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Grisly murder at QMMH

…teenage mother kills new-born son by slitting throat with razor blade 

Pascalinah Kabi

PATIENTS and employees at the Queen ‘Mamohato Memorial Hospital (QMMH) got the shock of their lives when a teenage mother sliced her newborn baby’s throat with a razor blade and killed her in the process.

QMMH Public Relations Officer, Mothepane Thahane, confirmed the harrowing incident in a recent interview with the Sunday Express. Ms Thahane said the 19 year-old mother cut the throat of her newborn baby at the maternity ward on Thursday.

“The 19-year-old gave birth on 20 July and was still being nursed to good health when she used a razor blade to kill her own baby. We don’t know what made her do that and everyone is shocked and scared for their lives,” Ms Thahane said adding the woman was initially arrested after the hospital management reported the incident to the Thamae Police Station.

Ms Thahane said the suspect was however, hospitalised after police realised that a wound that she suffered during labour had become septic and needed urgent medical attention.

“We are attending to her wound and keeping her under close watch but we are negotiating with the police to see how best she can be nursed back to good health without compromising the safety of other patients, employees and visitors. She is a danger to herself and everyone else.”

Ms Thahane said the police had advised them against chaining the suspect to her hospital bed.

Police spokesperson Superintendent Mpiti Mopeli confirmed that they arrested a 19-year-old woman from Ha Mohlaeto, Teyateyaneng after she killed her baby boy on Thursday. The child was only six days old.

“At the moment (Friday) I don’t know where the young mother is but I can confirm that she was arrested on Thursday after we received a report that she killed her six day-old baby boy by cutting open by his throat with a razor blade. We don’t know where she got the razor blade,” Supt Mopeli said.

While it is not clear what could have driven the young mother to kill her child, new mothers have been known to experience a condition known as the baby blues.

According to the https://www.pregnancybirthbaby.org.au/baby-blues website, baby blues can start anytime from three to 10 days after the birth of your baby and usually last for three days.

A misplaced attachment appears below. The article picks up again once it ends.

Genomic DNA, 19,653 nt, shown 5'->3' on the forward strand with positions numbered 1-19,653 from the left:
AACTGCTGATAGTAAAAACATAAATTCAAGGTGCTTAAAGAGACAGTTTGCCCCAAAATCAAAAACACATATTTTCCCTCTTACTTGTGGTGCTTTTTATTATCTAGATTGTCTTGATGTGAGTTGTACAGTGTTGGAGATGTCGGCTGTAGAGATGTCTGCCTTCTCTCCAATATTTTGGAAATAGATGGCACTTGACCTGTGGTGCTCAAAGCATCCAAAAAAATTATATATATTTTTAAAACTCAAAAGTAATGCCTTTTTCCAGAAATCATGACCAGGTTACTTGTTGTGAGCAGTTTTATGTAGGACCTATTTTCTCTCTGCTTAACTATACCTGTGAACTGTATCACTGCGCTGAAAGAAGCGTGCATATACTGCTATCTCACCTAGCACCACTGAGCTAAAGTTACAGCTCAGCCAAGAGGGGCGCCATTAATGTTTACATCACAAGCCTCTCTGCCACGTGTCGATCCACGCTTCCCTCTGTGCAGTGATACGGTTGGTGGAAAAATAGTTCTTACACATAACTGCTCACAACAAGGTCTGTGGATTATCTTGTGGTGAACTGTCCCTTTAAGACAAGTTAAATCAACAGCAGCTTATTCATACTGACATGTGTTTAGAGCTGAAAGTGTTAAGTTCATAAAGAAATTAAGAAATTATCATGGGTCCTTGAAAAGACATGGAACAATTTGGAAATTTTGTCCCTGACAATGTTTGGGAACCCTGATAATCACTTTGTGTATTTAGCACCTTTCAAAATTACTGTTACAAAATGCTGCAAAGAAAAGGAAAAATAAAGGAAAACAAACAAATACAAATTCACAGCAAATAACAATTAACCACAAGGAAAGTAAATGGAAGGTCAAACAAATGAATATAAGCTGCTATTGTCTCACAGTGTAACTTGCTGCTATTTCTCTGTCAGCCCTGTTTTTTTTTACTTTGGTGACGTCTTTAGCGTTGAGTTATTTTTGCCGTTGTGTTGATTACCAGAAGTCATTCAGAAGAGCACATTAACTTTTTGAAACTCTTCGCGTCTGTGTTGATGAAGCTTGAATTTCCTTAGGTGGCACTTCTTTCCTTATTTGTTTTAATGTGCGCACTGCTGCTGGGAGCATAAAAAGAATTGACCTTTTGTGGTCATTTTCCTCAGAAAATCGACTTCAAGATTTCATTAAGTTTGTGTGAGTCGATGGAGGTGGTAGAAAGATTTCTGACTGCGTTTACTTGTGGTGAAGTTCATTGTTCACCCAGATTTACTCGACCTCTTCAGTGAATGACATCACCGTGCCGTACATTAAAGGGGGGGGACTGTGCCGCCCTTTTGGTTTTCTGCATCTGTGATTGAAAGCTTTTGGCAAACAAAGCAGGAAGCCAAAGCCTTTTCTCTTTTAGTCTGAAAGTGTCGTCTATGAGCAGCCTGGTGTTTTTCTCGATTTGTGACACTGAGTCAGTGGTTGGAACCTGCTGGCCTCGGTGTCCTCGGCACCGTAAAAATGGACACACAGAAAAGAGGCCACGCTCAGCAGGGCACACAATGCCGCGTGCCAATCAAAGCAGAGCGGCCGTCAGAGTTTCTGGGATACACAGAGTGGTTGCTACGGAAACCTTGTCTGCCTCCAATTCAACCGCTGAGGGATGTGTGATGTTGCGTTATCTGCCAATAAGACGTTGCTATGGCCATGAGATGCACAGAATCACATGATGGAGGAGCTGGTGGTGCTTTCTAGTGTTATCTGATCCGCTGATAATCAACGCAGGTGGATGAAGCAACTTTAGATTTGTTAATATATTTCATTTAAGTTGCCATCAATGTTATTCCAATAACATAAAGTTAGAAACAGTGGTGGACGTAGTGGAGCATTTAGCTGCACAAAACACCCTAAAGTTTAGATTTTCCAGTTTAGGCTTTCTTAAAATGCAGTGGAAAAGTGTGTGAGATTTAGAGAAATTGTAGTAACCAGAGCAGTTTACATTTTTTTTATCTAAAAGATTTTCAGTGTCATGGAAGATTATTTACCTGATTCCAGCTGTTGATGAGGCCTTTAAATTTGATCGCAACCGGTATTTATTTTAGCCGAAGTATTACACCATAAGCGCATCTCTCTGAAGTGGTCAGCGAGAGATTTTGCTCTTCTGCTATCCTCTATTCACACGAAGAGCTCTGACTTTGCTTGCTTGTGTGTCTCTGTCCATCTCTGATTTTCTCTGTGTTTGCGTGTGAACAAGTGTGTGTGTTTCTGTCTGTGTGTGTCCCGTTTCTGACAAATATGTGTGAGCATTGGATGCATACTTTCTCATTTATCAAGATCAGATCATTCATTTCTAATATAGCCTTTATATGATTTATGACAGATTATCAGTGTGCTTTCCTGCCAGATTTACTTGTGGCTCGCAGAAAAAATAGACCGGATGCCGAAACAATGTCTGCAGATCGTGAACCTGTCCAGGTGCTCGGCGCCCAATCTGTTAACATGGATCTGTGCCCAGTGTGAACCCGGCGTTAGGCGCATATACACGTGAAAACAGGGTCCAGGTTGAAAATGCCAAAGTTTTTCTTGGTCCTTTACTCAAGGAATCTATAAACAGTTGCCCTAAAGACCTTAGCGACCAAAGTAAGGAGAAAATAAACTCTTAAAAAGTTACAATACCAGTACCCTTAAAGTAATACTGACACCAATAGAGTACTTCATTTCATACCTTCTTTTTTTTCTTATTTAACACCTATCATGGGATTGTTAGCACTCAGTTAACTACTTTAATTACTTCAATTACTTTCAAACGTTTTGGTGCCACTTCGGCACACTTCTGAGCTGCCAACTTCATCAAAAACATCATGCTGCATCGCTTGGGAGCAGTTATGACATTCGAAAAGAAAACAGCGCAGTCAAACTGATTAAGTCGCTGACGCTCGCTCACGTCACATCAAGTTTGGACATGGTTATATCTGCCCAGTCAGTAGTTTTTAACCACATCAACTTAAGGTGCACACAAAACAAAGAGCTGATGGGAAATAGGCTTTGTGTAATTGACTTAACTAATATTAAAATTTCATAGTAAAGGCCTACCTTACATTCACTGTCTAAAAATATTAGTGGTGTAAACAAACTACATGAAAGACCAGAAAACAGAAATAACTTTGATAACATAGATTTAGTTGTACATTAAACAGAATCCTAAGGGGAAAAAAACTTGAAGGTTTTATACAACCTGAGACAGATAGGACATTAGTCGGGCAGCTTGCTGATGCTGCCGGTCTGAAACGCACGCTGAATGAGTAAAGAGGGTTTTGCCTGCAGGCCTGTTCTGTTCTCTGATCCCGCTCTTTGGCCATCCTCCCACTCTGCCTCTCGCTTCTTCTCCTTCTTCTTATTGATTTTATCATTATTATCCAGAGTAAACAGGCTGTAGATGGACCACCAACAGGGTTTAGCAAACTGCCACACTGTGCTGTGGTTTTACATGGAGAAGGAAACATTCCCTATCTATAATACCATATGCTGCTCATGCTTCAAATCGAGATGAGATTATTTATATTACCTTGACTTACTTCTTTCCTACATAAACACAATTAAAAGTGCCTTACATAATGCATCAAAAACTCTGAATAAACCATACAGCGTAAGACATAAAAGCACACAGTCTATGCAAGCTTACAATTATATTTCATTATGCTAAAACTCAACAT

“Many women get the baby blues. You may feel teary, anxious and irritable and your mood can go up and down. Feeling teary can be worse if your labour was difficult, you are very tired or you have other worries, such as problems breastfeeding.

“Usually the baby blues will pass and the most effective treatment is support from your partner, family and friends,” the website further states.

The website further states that new mothers can also develop a more serious condition known as postnatal psychosis.

“Postnatal psychosis (also called postpartum or puerperal psychosis)…can develop in the first week, or up to 12 weeks, after childbirth.

“It involves having difficulties thinking clearly, extreme mood swings, seeing or hearing things that are not there (hallucinations), feeling everyone is against you (paranoia) and powerful delusions. This is a medical emergency and a doctor should be contacted immediately.”

Lesotho is one of the countries in the Southern African Development Community (SADC) region with high rates of teenage pregnancies. The Ministry of Health’s Sexual and Reproductive Manager Motsoanku ‘Mefane has said that 15 percent of young women aged from 15 to 19 are already mothers while four percent were pregnant with their first child.

Ms ‘Mefane said women in the 15 to 19 age group have also reported experiencing problems in accessing health care for themselves.

“Four percent of women reported that getting permission to go for treatment was a problem; 9 percent reported not wanting to go alone; 26 percent reported walking a long distance to health facility a problem; 27 percent getting money for treatment a problem and 42 percent reported at least one problem accessing health care,” Ms ‘Mefane said in a report titled ‘Equality in Relation to Sexual and Reproductive Health and Rights’.

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